Fear is in the eye of the beholder
Have you ever played a game that made you--and only you--feel creeped out? I'm not talking about horror games or games designed to scare you. I'm talking about games that all your friends, classmates, and anonymous forum posters found completely banal, but left you with a noticeable sense of dread. Maybe all it took was a piece of music, or an enemy design you found especially disturbing. Or maybe it was the lesser details, details that made a game feel weird.
I posed this question to the GamesRadar staff, and found a few souls brave enough to recount their fears. For me, I can think of several: Ecco the Dolphin, Myst, Majora's Mask, even Secret of Evermore (hey, that opening title crawl set a dark tone for the game). These games should have been a fun, magical experiences. Instead, they made me anxious. But there's one that stands out from the rest. One that, for me, drew a hard line between goofy fun and sheer terror. I'm speaking, of course, about...
Maxwell McGee -- Mega Man Legends
The underground dungeons in Mega Man Legends always freaked me out. Above ground, this 3D action platformer is filled with bright colors, goofy enemies, and chipper music. But exploring Legends' underground dungeons has an entirely different feel. The music is no longer light and bubbly. Now it sounds like something out of Resident Evil. And there is the constant *CLANG, CLANG, CLANG* of enemy footsteps on patrol. When I was younger, I'd usually hear an enemy before seeing it, but sometimes I wouldn't be able to locate it right away. Instead, the enemy would spot me first and break into a mad dash, making this horrible racket as it charged towards Mega Man.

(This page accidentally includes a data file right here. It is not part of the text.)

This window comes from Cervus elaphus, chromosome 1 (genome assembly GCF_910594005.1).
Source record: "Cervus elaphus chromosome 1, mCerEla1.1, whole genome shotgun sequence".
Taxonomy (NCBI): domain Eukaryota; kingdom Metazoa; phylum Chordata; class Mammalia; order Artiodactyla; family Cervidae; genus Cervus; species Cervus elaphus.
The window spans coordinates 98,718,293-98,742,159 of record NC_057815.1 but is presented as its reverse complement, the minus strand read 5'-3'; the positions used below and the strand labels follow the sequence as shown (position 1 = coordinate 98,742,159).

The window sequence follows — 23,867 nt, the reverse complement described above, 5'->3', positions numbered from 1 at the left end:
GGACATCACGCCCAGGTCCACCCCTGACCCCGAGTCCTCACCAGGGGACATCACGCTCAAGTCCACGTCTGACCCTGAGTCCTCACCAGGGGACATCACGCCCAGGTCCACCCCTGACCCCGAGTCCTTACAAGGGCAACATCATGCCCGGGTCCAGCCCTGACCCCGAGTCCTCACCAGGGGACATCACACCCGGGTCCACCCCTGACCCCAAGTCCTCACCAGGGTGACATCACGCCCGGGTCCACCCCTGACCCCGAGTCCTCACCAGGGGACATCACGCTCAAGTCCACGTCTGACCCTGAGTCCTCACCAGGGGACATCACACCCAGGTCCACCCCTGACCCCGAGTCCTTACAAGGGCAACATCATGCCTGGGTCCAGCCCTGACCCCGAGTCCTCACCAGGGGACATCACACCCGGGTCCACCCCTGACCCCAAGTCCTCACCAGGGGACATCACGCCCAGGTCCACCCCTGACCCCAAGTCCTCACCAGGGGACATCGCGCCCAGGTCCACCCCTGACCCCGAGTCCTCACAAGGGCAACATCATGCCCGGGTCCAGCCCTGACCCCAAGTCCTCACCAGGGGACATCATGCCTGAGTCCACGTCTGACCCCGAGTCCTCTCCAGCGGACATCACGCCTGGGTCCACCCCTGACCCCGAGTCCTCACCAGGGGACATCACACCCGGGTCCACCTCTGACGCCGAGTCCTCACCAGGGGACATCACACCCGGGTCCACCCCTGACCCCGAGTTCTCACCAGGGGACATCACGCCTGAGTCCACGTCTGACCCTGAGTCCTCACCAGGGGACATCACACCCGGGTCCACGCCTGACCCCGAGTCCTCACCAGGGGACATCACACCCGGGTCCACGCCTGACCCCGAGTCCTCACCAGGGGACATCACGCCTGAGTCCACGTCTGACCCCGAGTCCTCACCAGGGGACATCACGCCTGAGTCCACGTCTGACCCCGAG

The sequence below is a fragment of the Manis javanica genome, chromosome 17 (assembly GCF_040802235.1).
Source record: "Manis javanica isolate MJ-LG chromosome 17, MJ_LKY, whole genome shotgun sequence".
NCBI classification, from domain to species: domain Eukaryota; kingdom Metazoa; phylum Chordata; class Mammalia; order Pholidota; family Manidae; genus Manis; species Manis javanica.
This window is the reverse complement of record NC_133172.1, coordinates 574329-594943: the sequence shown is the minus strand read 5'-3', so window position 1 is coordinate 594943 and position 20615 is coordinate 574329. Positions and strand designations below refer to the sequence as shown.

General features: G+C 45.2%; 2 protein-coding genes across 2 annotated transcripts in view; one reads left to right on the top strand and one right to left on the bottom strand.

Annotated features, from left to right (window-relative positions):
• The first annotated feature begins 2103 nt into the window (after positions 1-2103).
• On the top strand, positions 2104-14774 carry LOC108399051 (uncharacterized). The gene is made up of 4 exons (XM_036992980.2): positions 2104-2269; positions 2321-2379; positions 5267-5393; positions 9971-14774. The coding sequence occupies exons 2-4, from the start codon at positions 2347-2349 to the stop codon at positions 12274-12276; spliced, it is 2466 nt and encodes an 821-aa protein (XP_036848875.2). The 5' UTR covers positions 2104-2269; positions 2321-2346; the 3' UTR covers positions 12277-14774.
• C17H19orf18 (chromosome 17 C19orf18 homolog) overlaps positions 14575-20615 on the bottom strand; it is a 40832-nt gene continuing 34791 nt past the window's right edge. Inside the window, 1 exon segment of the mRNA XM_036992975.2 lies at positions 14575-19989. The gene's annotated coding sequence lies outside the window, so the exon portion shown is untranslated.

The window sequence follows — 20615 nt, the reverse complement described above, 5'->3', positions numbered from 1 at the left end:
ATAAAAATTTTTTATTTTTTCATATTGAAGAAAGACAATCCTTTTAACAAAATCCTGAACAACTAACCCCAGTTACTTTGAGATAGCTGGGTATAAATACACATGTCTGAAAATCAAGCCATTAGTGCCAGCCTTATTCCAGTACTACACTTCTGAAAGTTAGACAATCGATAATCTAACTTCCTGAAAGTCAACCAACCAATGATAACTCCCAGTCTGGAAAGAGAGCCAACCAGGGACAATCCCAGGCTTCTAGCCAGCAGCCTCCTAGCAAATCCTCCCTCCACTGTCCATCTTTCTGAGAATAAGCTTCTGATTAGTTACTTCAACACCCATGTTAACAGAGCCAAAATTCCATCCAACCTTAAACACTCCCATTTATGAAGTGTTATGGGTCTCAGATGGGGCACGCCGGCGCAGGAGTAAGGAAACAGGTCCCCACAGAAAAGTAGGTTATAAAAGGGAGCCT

WHAM! Suddenly, I'm tackled from off-screen and almost drop the controller in surprise. Only then would I get a good look at Legend's unsettling enemy designs. Some have a humanoid shape, but with elongated, spidery limbs. Several enemies also have what I thought was a vent or gap made to look like a thin, exaggerated grin. It isn't enough that these enemies--called reaverbots--look scary, they're happy about it too.
Lucas Sullivan -- Duke Nukem 3D
People don't typically think of Duke Nukem 3D as a survival horror game (or something that 13-year-olds should be playing, but I was living dat shareware life, baby!). Yet between blasting Pig Cops in the chest with a shotgun and looking at pixelated posters for porn parodies of Whoopi Goldberg's Sister Act that I didn't comprehend, I experienced terror in the streets of alien-infested L.A.
Back in the olden days of FPS, health packs were everywhere, but there were usually little tricks to earning back bits and pieces of your life total. One such method was drinking from a water fountain (or toilet, if you're feeling adventurous), which would slowly replenish your HP at one point per second. There I was, drinking from a faucet when suddenly, an errant noise caused me to panic, spin around in shock, and unload the entirety of my Chaingun clip into... nothing. Turns out, I was frightened to death by the sound of Duke swallowing water. If only those Pig Cops knew what a yellow-belly my Duke was, he'd be the laughing stock of the universe.
David Houghton -- The Legend of Zelda: Ocarina of Time
Forget the House of Skulltula. Forget the Redeads. Those things arent 'the scary bits' of The Legend of Zelda: Ocarina of Time. Theyre merely the rotting cherry on the festering terror-cake. The final, overt acknowledgement that the once cheery, winsomely fantastical land of Hyrule has become a seething, slithering, nightmare-realm of lurching terrors and perverse, malformed dread.